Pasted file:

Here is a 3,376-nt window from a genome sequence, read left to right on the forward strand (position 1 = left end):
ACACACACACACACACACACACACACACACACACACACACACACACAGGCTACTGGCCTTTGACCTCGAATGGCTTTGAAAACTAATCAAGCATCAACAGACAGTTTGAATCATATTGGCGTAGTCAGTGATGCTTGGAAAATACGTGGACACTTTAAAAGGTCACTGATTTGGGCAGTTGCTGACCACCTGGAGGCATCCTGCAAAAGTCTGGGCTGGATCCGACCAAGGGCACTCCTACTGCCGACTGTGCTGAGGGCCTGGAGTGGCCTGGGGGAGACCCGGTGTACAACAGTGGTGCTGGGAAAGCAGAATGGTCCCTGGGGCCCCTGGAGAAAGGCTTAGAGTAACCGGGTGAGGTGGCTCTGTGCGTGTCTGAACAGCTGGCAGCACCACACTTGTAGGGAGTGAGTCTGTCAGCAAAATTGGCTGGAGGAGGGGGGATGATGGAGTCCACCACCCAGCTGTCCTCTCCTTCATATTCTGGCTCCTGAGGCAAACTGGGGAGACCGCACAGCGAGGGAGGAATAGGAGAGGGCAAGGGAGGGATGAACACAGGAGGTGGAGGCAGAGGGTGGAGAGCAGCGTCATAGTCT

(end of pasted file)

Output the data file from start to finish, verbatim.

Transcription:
Here is a 3,376-nt window from a genome sequence, read left to right on the forward strand (position 1 = left end):
ACACACACACACACACACACACACACACACACACACACACACACACAGGCTACTGGCCTTTGACCTCGAATGGCTTTGAAAACTAATCAAGCATCAACAGACAGTTTGAATCATATTGGCGTAGTCAGTGATGCTTGGAAAATACGTGGACACTTTAAAAGGTCACTGATTTGGGCAGTTGCTGACCACCTGGAGGCATCCTGCAAAAGTCTGGGCTGGATCCGACCAAGGGCACTCCTACTGCCGACTGTGCTGAGGGCCTGGAGTGGCCTGGGGGAGACCCGGTGTACAACAGTGGTGCTGGGAAAGCAGAATGGTCCCTGGGGCCCCTGGAGAAAGGCTTAGAGTAACCGGGTGAGGTGGCTCTGTGCGTGTCTGAACAGCTGGCAGCACCACACTTGTAGGGAGTGAGTCTGTCAGCAAAATTGGCTGGAGGAGGGGGGATGATGGAGTCCACCACCCAGCTGTCCTCTCCTTCATATTCTGGCTCCTGAGGCAAACTGGGGAGACCGCACAGCGAGGGAGGAATAGGAGAGGGCAAGGGAGGGATGAACACAGGAGGTGGAGGCAGAGGGTGGAGAGCAGCGTCATAGTCT